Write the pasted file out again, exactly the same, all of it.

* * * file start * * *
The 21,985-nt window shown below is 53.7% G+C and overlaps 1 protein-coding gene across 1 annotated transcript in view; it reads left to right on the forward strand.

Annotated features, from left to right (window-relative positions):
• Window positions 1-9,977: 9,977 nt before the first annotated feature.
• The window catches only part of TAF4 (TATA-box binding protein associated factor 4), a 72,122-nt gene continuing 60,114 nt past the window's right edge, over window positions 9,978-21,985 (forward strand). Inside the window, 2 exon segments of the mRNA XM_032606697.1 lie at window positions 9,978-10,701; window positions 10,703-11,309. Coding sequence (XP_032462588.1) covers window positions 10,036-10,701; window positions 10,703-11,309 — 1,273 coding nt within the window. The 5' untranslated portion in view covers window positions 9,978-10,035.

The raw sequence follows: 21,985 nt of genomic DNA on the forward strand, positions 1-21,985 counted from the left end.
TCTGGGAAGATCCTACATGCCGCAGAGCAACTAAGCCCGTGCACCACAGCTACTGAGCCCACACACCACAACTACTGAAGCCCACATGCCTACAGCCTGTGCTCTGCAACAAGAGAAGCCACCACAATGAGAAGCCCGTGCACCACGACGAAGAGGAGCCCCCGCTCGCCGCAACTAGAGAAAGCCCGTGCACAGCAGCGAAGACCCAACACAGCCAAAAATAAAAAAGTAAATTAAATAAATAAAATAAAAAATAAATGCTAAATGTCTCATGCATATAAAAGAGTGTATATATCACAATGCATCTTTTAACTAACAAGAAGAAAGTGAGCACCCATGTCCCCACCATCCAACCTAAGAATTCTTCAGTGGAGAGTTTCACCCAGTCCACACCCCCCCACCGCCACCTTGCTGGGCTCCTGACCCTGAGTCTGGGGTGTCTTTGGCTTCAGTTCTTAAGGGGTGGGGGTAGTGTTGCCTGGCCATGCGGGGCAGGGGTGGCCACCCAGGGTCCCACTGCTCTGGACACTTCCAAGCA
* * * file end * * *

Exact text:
The 21,985-nt window shown below is 53.7% G+C and overlaps 1 protein-coding gene across 1 annotated transcript in view; it reads left to right on the forward strand.

Annotated features, from left to right (window-relative positions):
• Window positions 1-9,977: 9,977 nt before the first annotated feature.
• The window catches only part of TAF4 (TATA-box binding protein associated factor 4), a 72,122-nt gene continuing 60,114 nt past the window's right edge, over window positions 9,978-21,985 (forward strand). Inside the window, 2 exon segments of the mRNA XM_032606697.1 lie at window positions 9,978-10,701; window positions 10,703-11,309. Coding sequence (XP_032462588.1) covers window positions 10,036-10,701; window positions 10,703-11,309 — 1,273 coding nt within the window. The 5' untranslated portion in view covers window positions 9,978-10,035.

The raw sequence follows: 21,985 nt of genomic DNA on the forward strand, positions 1-21,985 counted from the left end.
TCTGGGAAGATCCTACATGCCGCAGAGCAACTAAGCCCGTGCACCACAGCTACTGAGCCCACACACCACAACTACTGAAGCCCACATGCCTACAGCCTGTGCTCTGCAACAAGAGAAGCCACCACAATGAGAAGCCCGTGCACCACGACGAAGAGGAGCCCCCGCTCGCCGCAACTAGAGAAAGCCCGTGCACAGCAGCGAAGACCCAACACAGCCAAAAATAAAAAAGTAAATTAAATAAATAAAATAAAAAATAAATGCTAAATGTCTCATGCATATAAAAGAGTGTATATATCACAATGCATCTTTTAACTAACAAGAAGAAAGTGAGCACCCATGTCCCCACCATCCAACCTAAGAATTCTTCAGTGGAGAGTTTCACCCAGTCCACACCCCCCCACCGCCACCTTGCTGGGCTCCTGACCCTGAGTCTGGGGTGTCTTTGGCTTCAGTTCTTAAGGGGTGGGGGTAGTGTTGCCTGGCCATGCGGGGCAGGGGTGGCCACCCAGGGTCCCACTGCTCTGGACACTTCCAAGCA